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Where were Saskatchewan Homesteads Located?

11 Feb

The Time of His Life

Where were Saskatchewan Homesteads Located?

Surveying Western Canada allocated parcels of land for homesteads, schools, the Hudson Bay Company, rail lines, Métis and First Nations.  The Minister of the Interior, Clifford Sifton encouraged settlement.

In 1871 the Dominion Land Survey of the Prairies is initiated. There were less than fifteen survey parties setting out in that first season. Plans of the township surveys were published.

The surveying system for Western Canada adopted followed the example set in the United States, and departed from the survey system followed in Eastern Canada.

Due to the reports set out by the 1857-1858 Henry Youle Hind and Simon Dawson Canadian expedition, the arable land surveyed was south of the tree line. The grasslands area of southern Saskatchewan was  used by ranching operations, before giving way to farming land with improved agricultural techniques.

Homestead applications generally followed the laying of the rail lines. The densest immigration population therefore sprung up around the first rail line in south east Saskatchewan arriving from Winnipeg. Population density then expanded to other areas with the rail branch lines. If a town existed before the rail line came, and the rail line bypassed the settlement, the town was abandoned as is the case of Cannington Manor. The town may optionally decide to move; buildings and everything were moved to be located on the rail line .  Nipawin aligned itself with the Canadian Pacific Railway built four miles northwest of the settlement to access the river for the steam engines.

Sections 11 and 29 (one mile by one mile) of each township (six miles by six miles) were set aside for schools in the township. These two sections totaled 3,994,400 acre of land for Saskatchewan. The actual one room school house building may not be built on one of these sections, rather, the land was sold or leased and the moneys received from the transaction was put toward building a school for the area. The actual size of a school yard was a fraction of the size of a quarter section of land (1/4 mile by 1/4 mile).

Sections 8 and 3/4 of section 26 were set aside to complete the Hudson Bay agreement when Canada acquired Rupert’s Land.

In 1880, an act was passed to put aside odd numbered sections for 24 miles on both sides of the rail lines for a grant of 25,000,000 acres of land between Winnipeg and the Rocky Mountains. 15,177,063 acres were granted in Saskatchewan. An additional 5,728,092 acres were granted to the Hudson Bay Railway to complete the rail line.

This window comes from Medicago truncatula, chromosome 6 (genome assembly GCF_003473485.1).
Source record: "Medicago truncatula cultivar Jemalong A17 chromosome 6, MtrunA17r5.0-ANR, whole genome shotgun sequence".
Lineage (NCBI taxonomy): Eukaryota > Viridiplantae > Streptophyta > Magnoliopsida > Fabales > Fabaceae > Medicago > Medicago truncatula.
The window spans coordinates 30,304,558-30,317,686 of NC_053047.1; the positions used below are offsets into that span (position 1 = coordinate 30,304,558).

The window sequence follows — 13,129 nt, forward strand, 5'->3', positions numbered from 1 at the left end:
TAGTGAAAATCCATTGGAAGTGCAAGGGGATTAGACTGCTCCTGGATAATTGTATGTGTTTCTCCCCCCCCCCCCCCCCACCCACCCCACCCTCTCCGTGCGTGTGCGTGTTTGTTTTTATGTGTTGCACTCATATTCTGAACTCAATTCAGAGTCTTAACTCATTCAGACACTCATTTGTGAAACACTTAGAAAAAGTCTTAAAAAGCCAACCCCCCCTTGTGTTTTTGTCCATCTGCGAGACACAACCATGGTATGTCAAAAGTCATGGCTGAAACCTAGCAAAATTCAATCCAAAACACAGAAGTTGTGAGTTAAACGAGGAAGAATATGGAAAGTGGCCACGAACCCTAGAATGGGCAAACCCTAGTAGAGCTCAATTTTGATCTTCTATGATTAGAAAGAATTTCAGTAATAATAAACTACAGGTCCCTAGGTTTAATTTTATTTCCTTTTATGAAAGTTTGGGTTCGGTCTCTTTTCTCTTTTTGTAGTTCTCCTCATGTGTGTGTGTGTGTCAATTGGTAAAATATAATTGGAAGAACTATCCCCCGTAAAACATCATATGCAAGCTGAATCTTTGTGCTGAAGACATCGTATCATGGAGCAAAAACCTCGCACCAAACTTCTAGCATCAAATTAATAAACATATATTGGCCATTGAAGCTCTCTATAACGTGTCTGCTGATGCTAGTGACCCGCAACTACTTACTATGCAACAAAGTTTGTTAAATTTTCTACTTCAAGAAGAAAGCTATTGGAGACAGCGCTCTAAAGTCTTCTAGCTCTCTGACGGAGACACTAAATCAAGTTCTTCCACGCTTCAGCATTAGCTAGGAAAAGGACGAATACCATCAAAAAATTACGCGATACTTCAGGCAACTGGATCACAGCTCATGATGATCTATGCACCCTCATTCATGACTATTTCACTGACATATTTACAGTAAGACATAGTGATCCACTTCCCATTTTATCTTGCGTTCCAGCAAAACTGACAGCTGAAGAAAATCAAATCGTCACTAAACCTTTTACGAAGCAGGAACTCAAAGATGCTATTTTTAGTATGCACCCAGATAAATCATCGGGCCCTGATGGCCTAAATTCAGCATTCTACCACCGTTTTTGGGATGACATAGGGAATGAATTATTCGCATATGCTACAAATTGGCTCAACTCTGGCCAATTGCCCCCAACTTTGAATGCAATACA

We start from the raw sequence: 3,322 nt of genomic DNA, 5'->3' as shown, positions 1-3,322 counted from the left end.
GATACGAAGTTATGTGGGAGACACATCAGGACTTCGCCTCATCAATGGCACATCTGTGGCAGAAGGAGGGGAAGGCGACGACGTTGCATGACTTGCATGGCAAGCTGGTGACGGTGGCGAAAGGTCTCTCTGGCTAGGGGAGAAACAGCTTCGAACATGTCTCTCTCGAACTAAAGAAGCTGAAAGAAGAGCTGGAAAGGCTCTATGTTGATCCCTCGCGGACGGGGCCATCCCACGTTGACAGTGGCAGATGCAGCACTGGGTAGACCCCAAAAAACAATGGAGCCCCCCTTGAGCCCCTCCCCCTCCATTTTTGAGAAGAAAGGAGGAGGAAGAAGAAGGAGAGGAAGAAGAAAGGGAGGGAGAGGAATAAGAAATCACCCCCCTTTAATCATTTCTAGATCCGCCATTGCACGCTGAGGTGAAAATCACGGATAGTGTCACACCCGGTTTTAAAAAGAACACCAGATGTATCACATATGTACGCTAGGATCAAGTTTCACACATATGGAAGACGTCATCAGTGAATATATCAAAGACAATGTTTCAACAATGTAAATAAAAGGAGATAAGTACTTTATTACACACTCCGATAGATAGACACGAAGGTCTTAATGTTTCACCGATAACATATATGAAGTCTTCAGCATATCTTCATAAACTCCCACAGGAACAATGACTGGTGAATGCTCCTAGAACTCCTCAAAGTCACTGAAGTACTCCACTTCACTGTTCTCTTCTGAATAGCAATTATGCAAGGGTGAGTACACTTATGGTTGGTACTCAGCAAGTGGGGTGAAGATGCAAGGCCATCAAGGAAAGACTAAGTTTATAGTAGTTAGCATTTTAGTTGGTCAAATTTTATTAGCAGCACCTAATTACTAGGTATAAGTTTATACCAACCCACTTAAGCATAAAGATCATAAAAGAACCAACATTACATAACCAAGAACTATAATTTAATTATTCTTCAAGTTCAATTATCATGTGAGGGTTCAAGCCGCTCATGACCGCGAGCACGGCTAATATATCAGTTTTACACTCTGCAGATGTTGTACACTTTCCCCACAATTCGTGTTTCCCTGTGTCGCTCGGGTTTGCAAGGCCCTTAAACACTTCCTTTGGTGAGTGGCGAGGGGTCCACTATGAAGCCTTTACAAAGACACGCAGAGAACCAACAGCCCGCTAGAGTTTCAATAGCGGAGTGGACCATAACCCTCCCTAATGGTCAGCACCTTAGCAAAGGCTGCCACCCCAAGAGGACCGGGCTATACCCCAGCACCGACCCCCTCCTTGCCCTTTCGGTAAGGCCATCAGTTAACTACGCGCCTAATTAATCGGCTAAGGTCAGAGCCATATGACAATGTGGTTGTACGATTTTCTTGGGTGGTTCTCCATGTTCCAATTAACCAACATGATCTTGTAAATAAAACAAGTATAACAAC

Under the 1879 Manitoba act, the Métis received land grants amounting to 238,500 acres of land in Saskatchewan called scrip.

Certain lands amounting to 1,166,000 acres were withheld from homesteading for Indian reserves as per terms of First Nations treaties.

The Saskatchewan Atlas provides maps of the evolution of population density and settlement. Captain John Palliser’s belief that settlement would only occur in the forested area supporting an economic livelihood of trapping was abandoned as settlers came west to farm in the western prairie. Homesteaders proved up their homesteads, made improvements and advancements were made in agricultural technologies.

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Related posts:

The Era of Saskatchewan One Room Schoolhouses

Why were Canadian “Last Best West” homesteads created?

•Love and Marriage in Saskatchewan- a comprehensive guide

How did pioneers travel to their prairie homesteads?

•How to locate birth, marriage and death certificates in Saskatchewan, Canada

Are there genealogy sites that can compete with Ancestry.com?

For more information:

Saskatchewan Gen Web: a Rootsweb genealogy regional web site on ancestry.com

Homesteads

Online Historical Map Digitisation Project

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All rights reserved. Copyright © Aum Kleem All my images and text are protected under international authors copyright laws and Canadian photography laws and may not be downloaded, reproduced, copied, transmitted or manipulated without my written explicit permission. They may be licensed throgh Getty images. .. Peace and love be with you.
Namaste.
______________________________________________________________________________

Follow me on Flickr, Word Press, Facebook, Blogger, Twitter, Tumblr, Live Journal, and Flickriver

______________________________________________________________________________
Aum_Kleem - View my most interesting photos on Flickriver

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A man who is not afraid is not aggressive, a man who has no sense of fear of any kind is really a free, a peaceful man.
Jiddu Krishnamurti